Take time in Springfield to visit the memorial to Rewi Alley. He was born in Springfield in 1897 but after fighting in the trenches in France in World War I and farming for six years in Taranaki he went far from his rural Canterbury birthplace to work in China. He is probably better known in China than in New Zealand for his selfless work to help the Chinese people. He worked as a fireman, and a factory inspector, and during the war between China and Japan to help the war effort he travelled widely to set up cooperative work groups in the Gung Ho cooperative movement. He founded a school in a town on the edge of the Gobi Desert to train young Chinese in technical and academic skills and worked as its principal for six years. He moved to Beijing in 1852 and lived there until his death in 1997. Once the new reform policies were introduced in the late eighties he worked again successfully for the cooperative movement, established a second school and a museum.

For these and other services to the country he was highly honoured by the Chinese leaders. After the end of the Cold War his work became better known in New Zealand and in 1985 the New Zealand Government awarded him the Queen's Service Order.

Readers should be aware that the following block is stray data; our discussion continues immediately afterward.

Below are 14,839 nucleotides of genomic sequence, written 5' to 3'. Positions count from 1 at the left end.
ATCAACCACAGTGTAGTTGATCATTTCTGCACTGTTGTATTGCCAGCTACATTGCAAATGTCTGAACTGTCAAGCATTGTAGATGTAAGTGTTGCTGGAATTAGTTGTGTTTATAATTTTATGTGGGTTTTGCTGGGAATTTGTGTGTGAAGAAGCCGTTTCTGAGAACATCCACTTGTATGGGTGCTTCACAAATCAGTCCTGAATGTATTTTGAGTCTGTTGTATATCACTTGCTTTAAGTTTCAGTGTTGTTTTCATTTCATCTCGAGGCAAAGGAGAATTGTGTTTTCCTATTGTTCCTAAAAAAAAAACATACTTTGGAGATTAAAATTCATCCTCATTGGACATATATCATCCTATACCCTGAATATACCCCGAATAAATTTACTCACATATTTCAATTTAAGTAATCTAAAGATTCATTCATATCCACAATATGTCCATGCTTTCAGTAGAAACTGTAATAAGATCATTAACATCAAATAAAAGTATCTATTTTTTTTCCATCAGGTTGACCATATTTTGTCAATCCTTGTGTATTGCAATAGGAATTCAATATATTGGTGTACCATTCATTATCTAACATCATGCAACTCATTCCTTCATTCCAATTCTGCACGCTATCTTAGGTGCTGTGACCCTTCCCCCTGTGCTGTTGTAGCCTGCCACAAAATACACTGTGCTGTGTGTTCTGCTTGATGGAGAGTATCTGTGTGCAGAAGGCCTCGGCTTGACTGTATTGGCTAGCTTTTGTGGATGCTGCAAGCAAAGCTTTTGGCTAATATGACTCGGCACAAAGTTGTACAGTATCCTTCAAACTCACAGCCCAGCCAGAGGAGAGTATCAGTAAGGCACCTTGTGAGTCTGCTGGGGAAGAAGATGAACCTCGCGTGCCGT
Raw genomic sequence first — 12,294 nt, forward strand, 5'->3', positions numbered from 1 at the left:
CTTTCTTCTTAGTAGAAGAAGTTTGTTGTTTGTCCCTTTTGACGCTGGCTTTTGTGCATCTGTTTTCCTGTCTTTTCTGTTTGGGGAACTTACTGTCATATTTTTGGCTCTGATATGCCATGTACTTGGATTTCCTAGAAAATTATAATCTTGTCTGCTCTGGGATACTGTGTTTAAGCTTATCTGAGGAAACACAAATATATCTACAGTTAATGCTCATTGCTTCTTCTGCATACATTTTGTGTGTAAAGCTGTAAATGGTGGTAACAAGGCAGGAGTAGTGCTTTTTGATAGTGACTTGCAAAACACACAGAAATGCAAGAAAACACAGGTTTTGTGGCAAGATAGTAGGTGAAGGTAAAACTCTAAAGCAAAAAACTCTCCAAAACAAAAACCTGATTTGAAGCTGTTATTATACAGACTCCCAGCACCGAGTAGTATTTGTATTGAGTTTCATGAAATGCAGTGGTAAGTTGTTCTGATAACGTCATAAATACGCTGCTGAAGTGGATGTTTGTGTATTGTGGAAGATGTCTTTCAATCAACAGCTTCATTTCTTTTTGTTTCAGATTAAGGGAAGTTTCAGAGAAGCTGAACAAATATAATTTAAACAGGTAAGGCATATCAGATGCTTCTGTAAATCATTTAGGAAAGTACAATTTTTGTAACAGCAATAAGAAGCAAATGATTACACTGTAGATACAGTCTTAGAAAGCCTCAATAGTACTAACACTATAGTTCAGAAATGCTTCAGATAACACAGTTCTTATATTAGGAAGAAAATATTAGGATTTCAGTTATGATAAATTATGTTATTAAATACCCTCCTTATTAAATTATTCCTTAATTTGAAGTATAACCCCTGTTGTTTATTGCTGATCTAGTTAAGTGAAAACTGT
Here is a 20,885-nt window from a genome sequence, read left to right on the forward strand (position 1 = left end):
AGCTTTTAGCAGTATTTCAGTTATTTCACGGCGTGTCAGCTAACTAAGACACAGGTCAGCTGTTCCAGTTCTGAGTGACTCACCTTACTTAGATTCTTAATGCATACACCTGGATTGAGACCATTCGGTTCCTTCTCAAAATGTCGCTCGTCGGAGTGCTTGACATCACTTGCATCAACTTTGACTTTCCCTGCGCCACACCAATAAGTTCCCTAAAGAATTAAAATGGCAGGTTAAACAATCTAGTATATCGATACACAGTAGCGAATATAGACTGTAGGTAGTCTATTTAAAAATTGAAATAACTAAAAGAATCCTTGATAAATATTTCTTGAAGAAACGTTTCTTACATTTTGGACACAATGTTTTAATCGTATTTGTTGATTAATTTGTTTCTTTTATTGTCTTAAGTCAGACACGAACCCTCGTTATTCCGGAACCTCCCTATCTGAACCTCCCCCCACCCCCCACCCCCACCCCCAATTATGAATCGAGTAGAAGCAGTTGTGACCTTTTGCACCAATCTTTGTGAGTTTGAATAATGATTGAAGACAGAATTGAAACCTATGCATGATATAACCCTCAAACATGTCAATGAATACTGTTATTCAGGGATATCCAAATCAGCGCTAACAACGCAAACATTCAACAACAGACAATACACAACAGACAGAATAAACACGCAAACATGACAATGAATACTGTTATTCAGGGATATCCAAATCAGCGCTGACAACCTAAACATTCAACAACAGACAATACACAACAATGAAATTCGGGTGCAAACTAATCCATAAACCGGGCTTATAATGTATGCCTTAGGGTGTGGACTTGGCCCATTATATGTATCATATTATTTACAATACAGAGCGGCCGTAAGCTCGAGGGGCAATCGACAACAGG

The memorial to Rewi Alley at Springfield
The memorial to Rewi Alley at Springfield - the sculpture with the information centre behind it
The monument is a poured concrete bas-relief statue showing him with two Chinese children and a lamb. It was a gift to the community of a Chinese couple, Deng Bang Zheng who designed it and Lu Bo, his wife, who sculpted it. They spent several months in Springfield working on this project. It is set in a small park and behind it is a shelter with panels depicting significant stages in Rewi Alley's life. As you enter a recorded account of his life plays automatically telling the story of his work in English and in Chinese.

Entering the mountains from Springfield
From Springfield the road begins to climb steadily at first and then steeply up to Porters Pass 945.5 metres (3100 feet) above sea level, 18 km (11 miles) from Springfield). This is the highest point on the road. If you are travelling in the depth of winter it is wise to find out before leaving on your trip whether Porters Pass and Arthur's Pass are open as they are occasionally closed by snow.

Lake Lyndon